“Ire” by Parkway Drive

September 25th saw the release of unarguably one of the most impressive metalcore albums of 2015 – the aptly named Ire by Australian band Parkway Drive. You may know them or you may not, but either way they’re making waves (and proceeding to surf them) in the metal world with the release of this highly anticipated new gem of an album that was 3 years in the making.

I do feel inclined to prelude this review by saying that Parkway Drive has been my favourite band for a few years now. Every aspect of this band has been worked into my life it seems, and strangely I am not ashamed to say I am a dedicated fan girl. All the way from the band poster looming over my bed to actually permanently marking my body with their namesake (yes, I got a Parkway Drive tattoo), this band has been very important to me, and I have been patiently waiting for this new record for what seems like a lifetime. It’s finally out, and I can confidently say that this is some of their greatest, most stimulating work yet.

With a title like Ire, one would expect to hear ballads solely focused on anger, but this album holds much more than that. Like any album Parkway Drive puts out, the lyrics project deep sentiment on a range of the world’s dystopian issues and on the wickedness of human nature. In a recent interview on the new record with Winston Mccall, the band’s lead vocalist, he reflects on the reason for the title. He states, “It’s what needs to be felt.”

Parkway Drive have been leaders in the game since they started their musical career way back in 2003. In those 12 years, they have put out 5 full-length albums and 1 EP, and all are nothing short of masterpieces. This new record saw a bit of a style change for the band, but nothing they weren’t able to capture and make into something that still has that same Parkway Drive feel that all their fans know and love. The new sound that can be heard in a few tracks on Ire is somewhat reminiscent of funky rap metal gods Rage Against The Machine, who are claimed to be highly influential for the band. You can hear said sound predominantly in the song ‘Crushed’, and slightly in ‘Dying To Believe’ and ‘Dedicated’.

The record begins with the brutally honest track ‘Destroyer’, which starts with a slow but harmonious build-up followed by a sudden booming introduction to Winston’s powerful growl, and one of the most captivating riffs on this album; you’ll find yourself going back and forth between head banging and swaying all throughout. The proceeding track, ‘Dying To Believe’, hits you square in the face. It’s outrageously heavy, angry, and doesn’t give you any time to prepare for what’s coming. Parkway Drive have always been very frank and straightforward with their lyrical content, and I believe this song certainly adheres to that standard – for example with the lyric: “God complex, let’s start a war; Whose prayers will you answer, whose will you ignore?”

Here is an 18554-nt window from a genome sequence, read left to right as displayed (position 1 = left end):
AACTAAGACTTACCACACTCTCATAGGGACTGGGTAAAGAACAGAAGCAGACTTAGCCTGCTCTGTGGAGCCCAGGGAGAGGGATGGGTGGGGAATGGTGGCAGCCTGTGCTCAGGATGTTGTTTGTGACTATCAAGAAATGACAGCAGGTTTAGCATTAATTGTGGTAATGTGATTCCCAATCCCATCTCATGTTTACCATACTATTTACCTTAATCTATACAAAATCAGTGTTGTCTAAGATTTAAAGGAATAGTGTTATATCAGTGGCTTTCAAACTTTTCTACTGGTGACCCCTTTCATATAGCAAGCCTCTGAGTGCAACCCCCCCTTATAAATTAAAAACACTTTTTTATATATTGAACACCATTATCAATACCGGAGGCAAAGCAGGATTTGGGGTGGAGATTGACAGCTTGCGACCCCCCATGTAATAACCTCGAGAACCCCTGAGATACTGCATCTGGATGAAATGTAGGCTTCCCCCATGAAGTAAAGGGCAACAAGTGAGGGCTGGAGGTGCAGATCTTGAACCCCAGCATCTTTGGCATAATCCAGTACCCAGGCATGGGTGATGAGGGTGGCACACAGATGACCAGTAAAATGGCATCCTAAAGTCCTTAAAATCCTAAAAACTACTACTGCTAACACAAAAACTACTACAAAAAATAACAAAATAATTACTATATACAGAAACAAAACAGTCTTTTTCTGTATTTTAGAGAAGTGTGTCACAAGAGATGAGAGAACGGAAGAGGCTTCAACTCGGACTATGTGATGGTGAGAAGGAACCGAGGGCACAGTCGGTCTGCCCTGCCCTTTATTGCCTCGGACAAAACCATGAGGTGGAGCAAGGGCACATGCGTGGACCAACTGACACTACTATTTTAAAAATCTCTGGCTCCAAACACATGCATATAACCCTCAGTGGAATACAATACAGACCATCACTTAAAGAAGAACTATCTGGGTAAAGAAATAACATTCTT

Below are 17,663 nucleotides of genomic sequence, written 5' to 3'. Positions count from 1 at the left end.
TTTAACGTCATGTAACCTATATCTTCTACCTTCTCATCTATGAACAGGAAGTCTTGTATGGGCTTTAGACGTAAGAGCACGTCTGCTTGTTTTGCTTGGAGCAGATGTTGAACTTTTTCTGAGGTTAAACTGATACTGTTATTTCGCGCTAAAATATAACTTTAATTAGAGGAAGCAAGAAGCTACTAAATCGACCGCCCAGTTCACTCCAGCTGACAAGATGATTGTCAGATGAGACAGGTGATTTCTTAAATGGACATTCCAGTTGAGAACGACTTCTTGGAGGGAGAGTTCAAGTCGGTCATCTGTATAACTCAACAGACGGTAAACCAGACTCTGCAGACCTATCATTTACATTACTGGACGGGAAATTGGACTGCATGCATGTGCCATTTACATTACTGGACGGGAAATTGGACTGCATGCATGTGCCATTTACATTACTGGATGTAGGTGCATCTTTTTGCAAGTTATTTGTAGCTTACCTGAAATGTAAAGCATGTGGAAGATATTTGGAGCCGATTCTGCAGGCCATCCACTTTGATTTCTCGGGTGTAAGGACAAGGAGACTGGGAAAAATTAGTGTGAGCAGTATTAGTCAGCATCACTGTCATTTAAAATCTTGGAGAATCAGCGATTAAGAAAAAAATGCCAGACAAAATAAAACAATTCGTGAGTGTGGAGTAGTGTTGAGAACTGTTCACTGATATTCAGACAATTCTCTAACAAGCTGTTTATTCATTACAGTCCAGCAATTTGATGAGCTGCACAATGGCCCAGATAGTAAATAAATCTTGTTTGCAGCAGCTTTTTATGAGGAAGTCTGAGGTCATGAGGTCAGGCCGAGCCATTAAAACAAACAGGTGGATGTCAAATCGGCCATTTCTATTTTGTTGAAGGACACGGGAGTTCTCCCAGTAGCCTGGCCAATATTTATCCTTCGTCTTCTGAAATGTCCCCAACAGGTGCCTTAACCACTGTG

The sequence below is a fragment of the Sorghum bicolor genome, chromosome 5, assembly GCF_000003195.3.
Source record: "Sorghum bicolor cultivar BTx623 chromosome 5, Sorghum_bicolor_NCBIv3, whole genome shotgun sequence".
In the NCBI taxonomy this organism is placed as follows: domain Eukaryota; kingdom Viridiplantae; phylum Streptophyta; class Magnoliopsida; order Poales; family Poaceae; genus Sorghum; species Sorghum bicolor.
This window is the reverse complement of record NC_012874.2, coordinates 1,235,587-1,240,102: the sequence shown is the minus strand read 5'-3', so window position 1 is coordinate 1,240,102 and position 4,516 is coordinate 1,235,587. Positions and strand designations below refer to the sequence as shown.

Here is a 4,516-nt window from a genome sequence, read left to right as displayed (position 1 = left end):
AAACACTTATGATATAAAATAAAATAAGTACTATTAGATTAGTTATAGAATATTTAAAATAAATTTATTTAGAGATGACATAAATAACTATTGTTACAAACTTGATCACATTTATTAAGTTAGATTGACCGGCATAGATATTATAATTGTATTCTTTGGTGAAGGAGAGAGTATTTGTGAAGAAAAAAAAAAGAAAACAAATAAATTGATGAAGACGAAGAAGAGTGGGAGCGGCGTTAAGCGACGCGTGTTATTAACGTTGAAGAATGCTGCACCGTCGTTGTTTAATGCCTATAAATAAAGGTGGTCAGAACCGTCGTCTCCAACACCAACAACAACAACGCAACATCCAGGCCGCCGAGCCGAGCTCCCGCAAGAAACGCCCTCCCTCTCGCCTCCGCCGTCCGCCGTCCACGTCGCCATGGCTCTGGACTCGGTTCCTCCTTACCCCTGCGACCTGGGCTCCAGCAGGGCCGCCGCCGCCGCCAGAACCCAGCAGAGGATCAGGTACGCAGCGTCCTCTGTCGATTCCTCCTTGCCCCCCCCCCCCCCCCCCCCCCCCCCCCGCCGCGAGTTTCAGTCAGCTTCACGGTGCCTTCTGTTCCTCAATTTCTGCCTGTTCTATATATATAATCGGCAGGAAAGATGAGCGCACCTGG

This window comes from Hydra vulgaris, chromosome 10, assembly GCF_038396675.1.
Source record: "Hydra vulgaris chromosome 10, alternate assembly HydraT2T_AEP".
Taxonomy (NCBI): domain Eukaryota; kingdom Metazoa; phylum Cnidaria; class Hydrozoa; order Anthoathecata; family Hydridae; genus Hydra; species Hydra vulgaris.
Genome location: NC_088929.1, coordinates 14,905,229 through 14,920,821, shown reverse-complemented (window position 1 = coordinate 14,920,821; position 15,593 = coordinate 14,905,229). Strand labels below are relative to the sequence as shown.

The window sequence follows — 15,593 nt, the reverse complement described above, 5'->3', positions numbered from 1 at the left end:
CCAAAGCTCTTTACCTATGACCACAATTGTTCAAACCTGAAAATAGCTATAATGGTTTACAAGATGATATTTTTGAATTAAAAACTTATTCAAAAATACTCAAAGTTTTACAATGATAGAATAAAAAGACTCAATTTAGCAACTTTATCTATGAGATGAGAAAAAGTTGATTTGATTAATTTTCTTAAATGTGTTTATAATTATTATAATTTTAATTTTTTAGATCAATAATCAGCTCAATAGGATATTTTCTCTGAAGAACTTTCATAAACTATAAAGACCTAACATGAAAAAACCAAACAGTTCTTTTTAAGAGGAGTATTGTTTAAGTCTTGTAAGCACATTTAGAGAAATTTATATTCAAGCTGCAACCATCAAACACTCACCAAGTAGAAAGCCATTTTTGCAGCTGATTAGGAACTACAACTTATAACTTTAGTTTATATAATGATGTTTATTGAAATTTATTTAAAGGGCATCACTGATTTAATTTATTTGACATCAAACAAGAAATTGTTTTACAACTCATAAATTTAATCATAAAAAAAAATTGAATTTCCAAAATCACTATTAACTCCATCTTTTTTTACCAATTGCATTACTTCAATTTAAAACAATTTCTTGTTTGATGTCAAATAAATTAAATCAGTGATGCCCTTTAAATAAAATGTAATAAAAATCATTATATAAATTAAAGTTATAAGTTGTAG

Fast forward and you find yourself at the almighty and equally heavy ‘Crushed’, a tune with a beginning that audibly puts you on a mountaintop in Thailand listening to a monk chanting, then smashes down with the return of Winston’s heavy vocals while he screams about being crushed by the fists of god. The song’s music video is mind blowing in itself, only fitting for a song of this caliber. ‘Crushed’ seems to have the most notably different sound Parkway has ever manifested – with broken up, meaty guitar riffs and some rapping vocals thrown in as well. Among the contemporary tracks that also follow the fresh experimental sound the band exhibited in this album are ‘Writings on the Wall’ and ‘A Deathless Song’. Both encompass soft and entrancing inceptions, and both seem to lack Winston’s famed colossal vocals, but that is in no way a bad thing. I think the incorporation of relatively softer vocals in the more intimate and emotional songs was a fantastic service. Both also demonstrate an anthem-esque essence, but somehow still manage to retain the renowned heaviness. The first time I heard ‘A Deathless Song’, I actually couldn’t help but just sit there and become totally mesmerized with its sincere beauty.

This record truly has something for everyone; old fans, new fans – everyone can rejoice in the great success that this release has put forth, and in the fact that most of the tracks will undoubtedly end up being staples in their future live performances. All in all, Parkway Drive have hit the ground running and made another kick-ass record equipped with gripping lyrics, a truthful overall message, and shattering break-downs and riffs that will make you want to mosh through some fire. I can surely see it being a constantly played treasure in the years to come.

What do you think of the album? Leave a comment below!

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Track List:
Dying To Believe
Vice Grip
Writings on the Wall
Bottom Feeder
The Sound of Violence
A Deathless Song

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